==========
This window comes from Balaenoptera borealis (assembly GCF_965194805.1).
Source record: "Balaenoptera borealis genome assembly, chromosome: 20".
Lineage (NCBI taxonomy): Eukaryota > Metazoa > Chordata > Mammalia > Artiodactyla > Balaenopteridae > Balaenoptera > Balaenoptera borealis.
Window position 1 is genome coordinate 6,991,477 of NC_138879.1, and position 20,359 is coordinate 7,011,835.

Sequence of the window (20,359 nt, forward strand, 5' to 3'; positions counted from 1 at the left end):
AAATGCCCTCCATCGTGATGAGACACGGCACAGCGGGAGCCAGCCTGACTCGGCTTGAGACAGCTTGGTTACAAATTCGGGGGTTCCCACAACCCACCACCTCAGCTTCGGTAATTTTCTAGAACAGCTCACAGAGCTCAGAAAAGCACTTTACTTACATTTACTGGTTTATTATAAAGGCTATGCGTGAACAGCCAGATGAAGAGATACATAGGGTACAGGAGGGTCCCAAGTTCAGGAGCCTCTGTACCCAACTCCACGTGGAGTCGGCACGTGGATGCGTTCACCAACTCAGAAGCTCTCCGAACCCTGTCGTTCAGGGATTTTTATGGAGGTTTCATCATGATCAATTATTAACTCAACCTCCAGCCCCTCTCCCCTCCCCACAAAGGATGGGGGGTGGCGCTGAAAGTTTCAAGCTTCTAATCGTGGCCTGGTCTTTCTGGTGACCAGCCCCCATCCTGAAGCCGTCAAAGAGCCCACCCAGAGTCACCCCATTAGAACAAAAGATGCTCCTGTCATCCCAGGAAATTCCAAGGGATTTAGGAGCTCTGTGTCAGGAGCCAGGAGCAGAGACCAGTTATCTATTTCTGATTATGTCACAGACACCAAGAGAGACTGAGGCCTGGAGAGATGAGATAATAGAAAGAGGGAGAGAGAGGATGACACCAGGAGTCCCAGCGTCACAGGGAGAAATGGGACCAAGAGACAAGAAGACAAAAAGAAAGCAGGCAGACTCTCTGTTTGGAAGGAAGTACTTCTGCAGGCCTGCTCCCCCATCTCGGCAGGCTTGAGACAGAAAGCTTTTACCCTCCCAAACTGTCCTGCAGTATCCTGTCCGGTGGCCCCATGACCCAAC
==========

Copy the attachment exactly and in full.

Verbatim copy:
This window comes from Balaenoptera borealis (assembly GCF_965194805.1).
Source record: "Balaenoptera borealis genome assembly, chromosome: 20".
Lineage (NCBI taxonomy): Eukaryota > Metazoa > Chordata > Mammalia > Artiodactyla > Balaenopteridae > Balaenoptera > Balaenoptera borealis.
Window position 1 is genome coordinate 6,991,477 of NC_138879.1, and position 20,359 is coordinate 7,011,835.

Sequence of the window (20,359 nt, forward strand, 5' to 3'; positions counted from 1 at the left end):
AAATGCCCTCCATCGTGATGAGACACGGCACAGCGGGAGCCAGCCTGACTCGGCTTGAGACAGCTTGGTTACAAATTCGGGGGTTCCCACAACCCACCACCTCAGCTTCGGTAATTTTCTAGAACAGCTCACAGAGCTCAGAAAAGCACTTTACTTACATTTACTGGTTTATTATAAAGGCTATGCGTGAACAGCCAGATGAAGAGATACATAGGGTACAGGAGGGTCCCAAGTTCAGGAGCCTCTGTACCCAACTCCACGTGGAGTCGGCACGTGGATGCGTTCACCAACTCAGAAGCTCTCCGAACCCTGTCGTTCAGGGATTTTTATGGAGGTTTCATCATGATCAATTATTAACTCAACCTCCAGCCCCTCTCCCCTCCCCACAAAGGATGGGGGGTGGCGCTGAAAGTTTCAAGCTTCTAATCGTGGCCTGGTCTTTCTGGTGACCAGCCCCCATCCTGAAGCCGTCAAAGAGCCCACCCAGAGTCACCCCATTAGAACAAAAGATGCTCCTGTCATCCCAGGAAATTCCAAGGGATTTAGGAGCTCTGTGTCAGGAGCCAGGAGCAGAGACCAGTTATCTATTTCTGATTATGTCACAGACACCAAGAGAGACTGAGGCCTGGAGAGATGAGATAATAGAAAGAGGGAGAGAGAGGATGACACCAGGAGTCCCAGCGTCACAGGGAGAAATGGGACCAAGAGACAAGAAGACAAAAAGAAAGCAGGCAGACTCTCTGTTTGGAAGGAAGTACTTCTGCAGGCCTGCTCCCCCATCTCGGCAGGCTTGAGACAGAAAGCTTTTACCCTCCCAAACTGTCCTGCAGTATCCTGTCCGGTGGCCCCATGACCCAAC